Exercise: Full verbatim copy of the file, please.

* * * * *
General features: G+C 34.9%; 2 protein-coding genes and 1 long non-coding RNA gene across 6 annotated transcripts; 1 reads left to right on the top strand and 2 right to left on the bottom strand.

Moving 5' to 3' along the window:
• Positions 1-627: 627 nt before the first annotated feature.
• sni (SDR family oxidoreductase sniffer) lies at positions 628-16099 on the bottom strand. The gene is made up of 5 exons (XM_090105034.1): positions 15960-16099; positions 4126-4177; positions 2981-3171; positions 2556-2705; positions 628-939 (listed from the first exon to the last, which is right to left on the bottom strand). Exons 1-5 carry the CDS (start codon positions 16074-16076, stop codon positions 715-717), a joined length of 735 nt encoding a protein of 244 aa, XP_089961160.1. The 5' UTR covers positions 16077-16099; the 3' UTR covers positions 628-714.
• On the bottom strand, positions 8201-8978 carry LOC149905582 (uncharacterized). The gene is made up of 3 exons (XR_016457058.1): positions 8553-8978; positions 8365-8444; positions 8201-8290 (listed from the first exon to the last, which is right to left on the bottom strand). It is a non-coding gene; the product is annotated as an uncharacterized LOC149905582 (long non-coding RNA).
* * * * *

General features: G+C 34.9%; 2 protein-coding genes and 1 long non-coding RNA gene across 6 annotated transcripts; 1 reads left to right on the top strand and 2 right to left on the bottom strand.

Moving 5' to 3' along the window:
• Positions 1-627: 627 nt before the first annotated feature.
• sni (SDR family oxidoreductase sniffer) lies at positions 628-16099 on the bottom strand. The gene is made up of 5 exons (XM_090105034.1): positions 15960-16099; positions 4126-4177; positions 2981-3171; positions 2556-2705; positions 628-939 (listed from the first exon to the last, which is right to left on the bottom strand). Exons 1-5 carry the CDS (start codon positions 16074-16076, stop codon positions 715-717), a joined length of 735 nt encoding a protein of 244 aa, XP_089961160.1. The 5' UTR covers positions 16077-16099; the 3' UTR covers positions 628-714.
• On the bottom strand, positions 8201-8978 carry LOC149905582 (uncharacterized). The gene is made up of 3 exons (XR_016457058.1): positions 8553-8978; positions 8365-8444; positions 8201-8290 (listed from the first exon to the last, which is right to left on the bottom strand). It is a non-coding gene; the product is annotated as an uncharacterized LOC149905582 (long non-coding RNA).